The trial of abortionist Kermit Gosnell is about much more than the man himself. In a painful way, it brings America face to face with abortion, which, as the defense argued, is “bloody” and “real.”
For those who have had abortions, it brings them again in touch with a pain that is never really far away, and it brings them in touch yet again with their need for healing. This is especially true when we see what the Gosnell case has confronted us with: bodies of babies in bags and cartons in the freezer, severed feet in jars, some 45 babies retrieved in a raid on the clinic and entrusted to the Philadelphia Medical Examiner.
As Pastoral Director of the world’s largest ministry for healing after abortion, Rachel’s Vineyard, as well as of the largest mobilization of those who speak out about their abortions, the Silent No More Awareness Campaign, I have accompanied countless mothers and fathers on their journeys of healing. And I have presided over the burials of many aborted babies.
One of the key moments of that journey of healing after abortion is when the parents name their child. The moment is powerful and freeing. Up until then, the child was a victim of de-humanization. Before we can kill, we have to dehumanize. “This is not a child,” we lie to ourselves; or we say, “This is not a child for whom I am responsible right now.” In these or a thousand other ways, a veil of dehumanization covers the child; a chasm is introduced between that child’s humanity and our awareness of our need to respond to it with an unconditional acknowledgement and acceptance. But the time is not right, the burden too great, and so we keep any semblance of the child’s humanity as far away from our consciousness as we can.
And that is where the power of the name comes in.
People have names. One of the first things we do when coming into the presence of another person — or even learning about their existence when apart from their presence — is to inquire as to their name. The name expresses the person, it invites the presence of the person, it both calls and welcomes the person, it acknowledges that there is something in common between the person and ourselves, and hence in receiving their name we offer our own.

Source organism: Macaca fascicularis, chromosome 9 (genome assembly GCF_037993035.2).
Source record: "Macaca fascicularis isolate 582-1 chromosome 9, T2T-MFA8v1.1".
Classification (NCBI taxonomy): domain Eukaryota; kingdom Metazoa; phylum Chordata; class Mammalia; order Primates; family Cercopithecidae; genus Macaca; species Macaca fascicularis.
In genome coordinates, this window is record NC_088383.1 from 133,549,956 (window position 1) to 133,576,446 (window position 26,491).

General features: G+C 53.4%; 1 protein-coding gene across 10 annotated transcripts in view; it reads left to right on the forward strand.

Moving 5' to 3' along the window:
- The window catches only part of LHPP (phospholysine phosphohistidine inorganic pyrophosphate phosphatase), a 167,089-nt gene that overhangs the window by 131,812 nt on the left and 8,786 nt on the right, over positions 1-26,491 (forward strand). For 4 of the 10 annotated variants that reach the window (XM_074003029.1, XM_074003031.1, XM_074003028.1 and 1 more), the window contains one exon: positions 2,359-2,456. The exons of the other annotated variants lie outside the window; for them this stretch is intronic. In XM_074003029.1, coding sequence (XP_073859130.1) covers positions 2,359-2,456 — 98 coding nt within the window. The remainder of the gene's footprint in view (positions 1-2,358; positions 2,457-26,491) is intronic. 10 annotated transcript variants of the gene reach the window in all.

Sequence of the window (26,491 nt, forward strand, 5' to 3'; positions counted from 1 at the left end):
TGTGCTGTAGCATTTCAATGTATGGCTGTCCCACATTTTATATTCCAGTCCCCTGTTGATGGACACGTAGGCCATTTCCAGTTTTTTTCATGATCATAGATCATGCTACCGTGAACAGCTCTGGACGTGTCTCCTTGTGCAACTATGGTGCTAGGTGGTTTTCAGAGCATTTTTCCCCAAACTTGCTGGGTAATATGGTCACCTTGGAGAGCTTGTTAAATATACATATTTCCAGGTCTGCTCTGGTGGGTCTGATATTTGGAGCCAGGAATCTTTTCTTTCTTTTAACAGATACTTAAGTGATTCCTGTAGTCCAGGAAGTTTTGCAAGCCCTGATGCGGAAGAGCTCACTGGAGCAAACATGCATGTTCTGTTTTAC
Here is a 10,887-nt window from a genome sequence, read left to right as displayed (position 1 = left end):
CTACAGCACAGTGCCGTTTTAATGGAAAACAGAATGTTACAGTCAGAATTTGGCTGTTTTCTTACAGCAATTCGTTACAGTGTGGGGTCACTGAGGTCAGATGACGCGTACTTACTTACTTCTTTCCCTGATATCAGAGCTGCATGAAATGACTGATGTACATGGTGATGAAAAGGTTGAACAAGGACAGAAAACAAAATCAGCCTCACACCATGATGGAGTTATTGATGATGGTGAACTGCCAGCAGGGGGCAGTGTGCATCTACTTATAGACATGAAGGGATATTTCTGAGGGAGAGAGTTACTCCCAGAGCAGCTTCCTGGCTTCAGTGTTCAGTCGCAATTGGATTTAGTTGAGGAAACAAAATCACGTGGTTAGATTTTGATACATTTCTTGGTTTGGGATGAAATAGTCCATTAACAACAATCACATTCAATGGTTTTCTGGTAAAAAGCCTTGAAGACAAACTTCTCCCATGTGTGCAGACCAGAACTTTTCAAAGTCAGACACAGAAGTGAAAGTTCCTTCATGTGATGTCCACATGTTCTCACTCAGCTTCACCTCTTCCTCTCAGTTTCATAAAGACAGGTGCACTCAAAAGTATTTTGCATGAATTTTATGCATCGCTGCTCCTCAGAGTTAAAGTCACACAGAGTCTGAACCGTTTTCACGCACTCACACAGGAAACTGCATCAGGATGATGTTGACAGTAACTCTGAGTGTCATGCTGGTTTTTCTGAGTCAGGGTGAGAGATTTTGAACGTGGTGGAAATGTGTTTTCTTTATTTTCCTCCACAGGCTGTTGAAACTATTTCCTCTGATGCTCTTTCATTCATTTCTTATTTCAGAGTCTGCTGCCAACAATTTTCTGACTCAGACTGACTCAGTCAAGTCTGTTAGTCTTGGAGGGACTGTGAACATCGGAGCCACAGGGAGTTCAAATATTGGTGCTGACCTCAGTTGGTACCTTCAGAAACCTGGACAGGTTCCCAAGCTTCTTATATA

In the case of Dr. Gosnell, we have heard of the 45 babies retrieved from the clinic. And we have read the Grand Jury Report and heard the witnesses speak of “Baby Boy A,” “Baby Boy B,” Baby C, D, E, F and G.
But now it’s time, in our collective journey through this nightmare, to connect with these children more directly. It’s time to name the children. We have no evidence that anyone else has given them a name or was interested in giving them a name. In fact, these babies were brought to an abortion facility to be killed and then thrown away. The fact that their parents abandoned them does not give us permission to do so. “Though father and mother forsake me, the Lord will receive me,” Scripture tells us (Psalm 27:10). “I have called you by name, you are mine,” the Lord says (Isaiah 43:1). As Pope John Paul II wrote, “God … has entrusted the life of every individual to his or her fellow human beings, brothers and sisters” (Evangelium Vitae, 76). From the point of view, then, that we are one human family called into being by God, these children are also ours. And that’s why we can name them when nobody else has.
This is what Priests for Life has done. On Ascension Thursday, May 9, 2013, a simple ceremony was held in the chapel at the headquarters of Priests for Life in Staten Island, NY. We heard the Word of God, prayed for these babies, their families, and those who participated in their deaths. And we then named them. I chose the name “Adam” for “Baby Boy A,” simply as a reminder that Adam, the first man ever created, reminds us that in each man — and in each child — all humanity is somehow represented, and that our response to that one person, whether acceptance or rejection, shapes our response to every person. I named “Baby Boy B” Michael, to remind us of the struggle between good and evil that rages in our culture and in our own mind and heart as we choose how we will respond to each person.
Most of the other names are gender-neutral, since we do not have information on the genders of most of the babies.
Moreover, the naming ceremony took place on this Feast of the Ascension, for on that day, the humanity that the Lord Jesus took to the heights of heaven is the same human nature shared by all of us — rich and poor, healthy and sick, born and unborn — and by all these babies. We remembered all the babies killed by Dr. Gosnell, well beyond those found in his clinic, as well as the over 50 million children killed across America since Roe vs. Wade declared they were not persons.
The names we gave to the 45 babies follow. We invite you to pray for them and their families, and for Dr. Gosnell and his staff. We look forward, once receiving permission of the Medical Examiner, to give these children a proper funeral and burial.
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Names of the Gosnell Babies
From the Grand Jury Report: “The Philadelphia medical examiner analyzed the remains of 45 fetuses seized from the clinic. Of these, 16 were first-trimester; 25 were second-trimester, ranging from 12 to 21 weeks; 2 were 22 weeks; 1 was 26 weeks; and 1 was 28 weeks.”
Baby Michael (Baby Boy B, killed at 28 weeks)
Baby Alex (Baby C, breathed for 20 minutes after delivery.)
Baby Chris (Baby D — Was delivered into the toilet and was seen swimming there.)
Baby Andy (Baby E — This baby was heard to whine.)
Baby Lou (Baby F — This baby’s leg jerked and moved after being delivered.)
Baby Pat (Baby G)
LifeNews.com Note: Father Frank Pavone is the national director for Priests for Life.